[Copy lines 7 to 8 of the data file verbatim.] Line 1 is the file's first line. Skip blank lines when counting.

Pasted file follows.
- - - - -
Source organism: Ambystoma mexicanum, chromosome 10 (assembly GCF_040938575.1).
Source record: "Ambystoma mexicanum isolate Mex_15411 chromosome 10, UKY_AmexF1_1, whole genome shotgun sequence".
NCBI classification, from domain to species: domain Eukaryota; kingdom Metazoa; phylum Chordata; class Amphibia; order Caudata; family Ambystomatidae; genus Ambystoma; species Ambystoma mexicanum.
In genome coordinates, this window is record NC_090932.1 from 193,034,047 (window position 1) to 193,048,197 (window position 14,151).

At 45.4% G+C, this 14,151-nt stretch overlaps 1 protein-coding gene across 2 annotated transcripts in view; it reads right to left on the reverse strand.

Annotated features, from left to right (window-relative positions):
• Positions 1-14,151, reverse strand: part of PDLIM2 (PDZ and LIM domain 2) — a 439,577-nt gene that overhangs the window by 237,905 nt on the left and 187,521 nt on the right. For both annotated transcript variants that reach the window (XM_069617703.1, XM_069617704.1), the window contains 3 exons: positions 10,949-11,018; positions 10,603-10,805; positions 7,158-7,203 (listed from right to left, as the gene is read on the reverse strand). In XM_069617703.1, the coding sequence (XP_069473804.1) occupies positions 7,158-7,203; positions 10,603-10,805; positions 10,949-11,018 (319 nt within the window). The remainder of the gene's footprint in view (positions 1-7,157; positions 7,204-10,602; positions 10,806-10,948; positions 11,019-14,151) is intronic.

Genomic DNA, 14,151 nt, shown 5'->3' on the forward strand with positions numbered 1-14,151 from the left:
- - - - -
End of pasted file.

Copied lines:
• Positions 1-14,151, reverse strand: part of PDLIM2 (PDZ and LIM domain 2) — a 439,577-nt gene that overhangs the window by 237,905 nt on the left and 187,521 nt on the right. For both annotated transcript variants that reach the window (XM_069617703.1, XM_069617704.1), the window contains 3 exons: positions 10,949-11,018; positions 10,603-10,805; positions 7,158-7,203 (listed from right to left, as the gene is read on the reverse strand). In XM_069617703.1, the coding sequence (XP_069473804.1) occupies positions 7,158-7,203; positions 10,603-10,805; positions 10,949-11,018 (319 nt within the window). The remainder of the gene's footprint in view (positions 1-7,157; positions 7,204-10,602; positions 10,806-10,948; positions 11,019-14,151) is intronic.

Genomic DNA, 14,151 nt, shown 5'->3' on the forward strand with positions numbered 1-14,151 from the left: